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Congress looks for new architect of the Capitol as calls rise for oversight

Finding a new AOC can take a year or more

Lawmakers are starting the process to replace Architect of the Capitol J. Brett Blanton
Lawmakers are starting the process to replace Architect of the Capitol J. Brett Blanton (Bill Clark/CQ Roll Call file photo)

Senate Rules and Administration Chairwoman Amy Klobuchar said the search for a new architect of the Capitol will start “immediately,” while urging patience, as the process to find a replacement can take a year or more.

The Minnesota Democrat will be part of a congressional panel tasked with making recommendations to the president to fill the now-vacant position after the White House on Monday removed J. Brett Blanton from the role.

“It’s going to take a while,” Klobuchar said Tuesday. “We have an acting AOC (interim Chere Rexroat) with a lot of experience. But it has to be a priority.”

The White House confirmed Blanton’s removal Monday, days after he appeared before the House Administration Committee and skirted questions about abuses of his office alleged in an internal watchdog report released in October. 

The agency’s inspector general found that Blanton misused his government-issued vehicle, gave unauthorized tours of the Capitol during COVID lockdown and misrepresented himself as a law enforcement officer.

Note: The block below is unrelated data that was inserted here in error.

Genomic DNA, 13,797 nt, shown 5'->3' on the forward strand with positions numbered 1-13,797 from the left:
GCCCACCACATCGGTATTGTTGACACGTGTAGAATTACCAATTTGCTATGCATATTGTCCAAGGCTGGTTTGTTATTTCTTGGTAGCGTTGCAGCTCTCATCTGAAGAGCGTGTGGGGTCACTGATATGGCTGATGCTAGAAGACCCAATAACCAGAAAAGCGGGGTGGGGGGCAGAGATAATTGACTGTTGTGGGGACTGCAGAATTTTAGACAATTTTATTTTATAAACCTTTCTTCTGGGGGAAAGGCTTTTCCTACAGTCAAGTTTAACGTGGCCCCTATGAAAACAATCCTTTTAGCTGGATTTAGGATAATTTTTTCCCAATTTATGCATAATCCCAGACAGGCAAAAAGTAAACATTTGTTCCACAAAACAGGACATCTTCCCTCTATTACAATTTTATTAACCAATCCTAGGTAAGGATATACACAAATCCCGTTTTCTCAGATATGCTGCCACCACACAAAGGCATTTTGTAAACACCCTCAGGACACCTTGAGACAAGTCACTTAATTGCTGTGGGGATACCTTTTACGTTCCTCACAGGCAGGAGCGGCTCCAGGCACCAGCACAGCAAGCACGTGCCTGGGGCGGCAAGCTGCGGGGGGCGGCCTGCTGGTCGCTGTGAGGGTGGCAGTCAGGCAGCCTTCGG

Biden’s removal of Blanton was cheered by lawmakers from both parties and watchdogs alike. But it leaves a void at the little-known, but crucial, agency tasked with overseeing the maintenance, operation, development and preservation of the Capitol complex.

It took 436 days to fill the role after a retirement in 1995 and 1,193 days after a 2007 vacancy. Before the Senate confirmed Blanton, a Donald Trump pick in 2019, the role had been open for 391 days, according to a 2021 Congressional Research Service report.

“These things often take a long time because it’s nobody’s top priority,” said Daniel Schuman, policy director at Demand Progress.

A culture change

Questions around the physical security of the Capitol complex – for which the architect is partly responsible – in the wake of the Jan. 6 attack, as well as ongoing projects, like the over-budget and behind-schedule rehab of the Cannon office building, could spur quicker action, Schuman speculated. 

For one, House Administration Chairman Bryan Steil, R-Wis., who called the hearing that led to Blanton’s demise, said he’s looking forward to working with colleagues to find a new architect, but did not provide a timeline.

“As one of the largest legislative branch entities with over 2,400 employees who are experts in their trades, the AOC needs an experienced leader who is focused on modernizing the AOC to more efficiently undertake future Capitol Complex construction and renovation projects while increasing accountability to the American taxpayer,” Steil said in a statement.

“Further, incoming leadership must change the culture of the organization to be more customer service oriented toward members, staff, and American people who have the right to visit their representatives in a secure, impactful way,” he continued.

Since the 1990s, the process of finding a new architect has started with the 14-member congressional commission whose job it is to refer at least three candidates to the president for appointment.